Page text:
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'A Sledgehammer To The War On Drugs': Oregon Decriminalizes Illegal Drugs

A cocaine consumer shows a bag of the drug. (Juan Manuel Barrero/AFP/Getty Images)
A cocaine consumer shows a bag of the drug. (Juan Manuel Barrero/AFP/Getty Images)

Legislation that decriminalizes the possession of all illegal drugs goes into effect in Oregon on Monday.

Approved by voters in November, the measure says the state will fine offenders and offer addiction treatment instead of prison time. By addressing drug use as a public health issue rather than a crime, this historic change takes "a sledgehammer to the war on drugs," saysKassandra Frederique, executive director of the Drug Policy Alliance.

Drug users need help, not punishment, she says, yet drug possession is the most commonreason for arrestin the U.S. This legislation disrupts the relationship between getting help and getting in trouble.

"As someone who was a social worker, I recognize that people make different choices when they want to make those choices," she says. "Punishing people has never been an effective deterrent when it’s come to complex human behavior."

People dealing with addiction have limited treatment options in jail or prison, she says, whereas remaining part of their community helps folks maintain dignity and sovereignty to make better choices.

Under Oregon's new legislation, decriminalizing all drugs includes substances such as heroin, cocaine and meth. Opponents argue that by removing a major disincentive to do drugs, the law could fuel more drug use.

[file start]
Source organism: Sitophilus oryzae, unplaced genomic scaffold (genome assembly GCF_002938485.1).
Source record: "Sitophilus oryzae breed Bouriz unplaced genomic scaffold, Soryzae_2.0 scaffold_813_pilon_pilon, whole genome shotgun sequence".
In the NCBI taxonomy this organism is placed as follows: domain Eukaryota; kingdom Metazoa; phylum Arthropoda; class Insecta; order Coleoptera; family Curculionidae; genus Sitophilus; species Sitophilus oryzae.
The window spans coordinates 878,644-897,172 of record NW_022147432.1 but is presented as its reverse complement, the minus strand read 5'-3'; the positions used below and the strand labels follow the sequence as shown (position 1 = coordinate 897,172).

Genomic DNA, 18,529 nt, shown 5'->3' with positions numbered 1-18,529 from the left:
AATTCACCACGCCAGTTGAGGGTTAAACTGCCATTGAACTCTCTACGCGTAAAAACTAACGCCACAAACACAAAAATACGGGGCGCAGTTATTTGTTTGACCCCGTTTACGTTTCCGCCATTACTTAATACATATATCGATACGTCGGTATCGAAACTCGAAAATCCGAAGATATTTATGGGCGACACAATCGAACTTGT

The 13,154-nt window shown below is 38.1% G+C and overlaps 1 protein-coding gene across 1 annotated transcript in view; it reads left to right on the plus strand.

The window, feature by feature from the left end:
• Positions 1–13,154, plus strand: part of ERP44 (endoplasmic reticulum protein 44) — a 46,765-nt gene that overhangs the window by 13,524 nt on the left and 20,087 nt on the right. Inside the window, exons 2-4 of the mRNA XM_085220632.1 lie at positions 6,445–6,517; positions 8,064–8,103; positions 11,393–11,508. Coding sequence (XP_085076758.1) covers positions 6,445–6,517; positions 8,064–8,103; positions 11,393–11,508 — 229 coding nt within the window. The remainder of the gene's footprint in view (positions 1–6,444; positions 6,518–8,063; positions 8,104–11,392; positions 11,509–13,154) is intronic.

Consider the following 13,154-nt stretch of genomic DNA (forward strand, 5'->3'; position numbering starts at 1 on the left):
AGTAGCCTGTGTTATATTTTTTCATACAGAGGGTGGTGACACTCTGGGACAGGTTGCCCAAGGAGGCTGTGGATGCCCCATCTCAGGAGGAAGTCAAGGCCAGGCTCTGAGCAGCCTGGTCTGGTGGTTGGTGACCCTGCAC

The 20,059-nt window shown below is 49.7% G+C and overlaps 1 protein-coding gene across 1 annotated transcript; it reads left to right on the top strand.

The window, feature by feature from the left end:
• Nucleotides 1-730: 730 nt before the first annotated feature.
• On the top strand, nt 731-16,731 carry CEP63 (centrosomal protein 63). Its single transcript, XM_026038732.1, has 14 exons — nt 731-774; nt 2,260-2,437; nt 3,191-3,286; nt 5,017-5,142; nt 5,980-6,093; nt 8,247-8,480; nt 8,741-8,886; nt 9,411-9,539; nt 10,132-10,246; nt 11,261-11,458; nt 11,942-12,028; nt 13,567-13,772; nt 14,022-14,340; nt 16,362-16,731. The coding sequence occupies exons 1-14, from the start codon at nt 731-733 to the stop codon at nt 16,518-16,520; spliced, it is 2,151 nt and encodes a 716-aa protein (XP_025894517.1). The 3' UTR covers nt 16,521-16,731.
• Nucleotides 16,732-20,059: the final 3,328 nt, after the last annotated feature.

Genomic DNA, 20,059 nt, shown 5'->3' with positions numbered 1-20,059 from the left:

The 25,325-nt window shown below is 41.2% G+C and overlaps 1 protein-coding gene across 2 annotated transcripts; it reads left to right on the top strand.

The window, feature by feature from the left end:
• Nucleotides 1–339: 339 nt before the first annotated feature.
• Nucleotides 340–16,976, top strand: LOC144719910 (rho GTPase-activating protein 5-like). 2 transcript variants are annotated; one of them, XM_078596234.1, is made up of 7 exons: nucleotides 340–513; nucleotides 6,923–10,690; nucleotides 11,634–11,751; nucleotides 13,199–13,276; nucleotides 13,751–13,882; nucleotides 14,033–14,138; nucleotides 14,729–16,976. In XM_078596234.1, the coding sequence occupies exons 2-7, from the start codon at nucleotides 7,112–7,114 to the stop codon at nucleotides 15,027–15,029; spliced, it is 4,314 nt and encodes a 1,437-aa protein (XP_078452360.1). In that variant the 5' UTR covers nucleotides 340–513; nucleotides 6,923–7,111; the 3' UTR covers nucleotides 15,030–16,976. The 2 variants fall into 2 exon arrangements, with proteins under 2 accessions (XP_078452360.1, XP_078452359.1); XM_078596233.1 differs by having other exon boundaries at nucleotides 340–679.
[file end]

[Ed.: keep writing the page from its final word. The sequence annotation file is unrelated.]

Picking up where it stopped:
With more Americans dying from drug overdoses than ever before, Frederique says treatment and community resources need to be funded. Decriminalizing drugs sends a message to Oregonians that help is available, she says.

"There’s been so much cognitive dissonance about what the message is. Is it tough love or is it love?" she says. "And what I say is love is not supposed to hurt."

And Oregon isn't alone: Vermont, Colorado, Washington, California and Virginia are also looking into decriminalizing drugs.

"I think more people are looking at this than people realize because everyone recognizes that we cannot arrest our way out of this problem," she says. "So let’s stop investing in that and let’s actually start investing in community well-being."


Julia Corcoran produced and edited this interview for broadcast with Todd Mundt. Allison Hagan adapted it for the web.

This article was originally published on WBUR.org.

Copyright 2021 NPR. To see more, visit https://www.npr.org.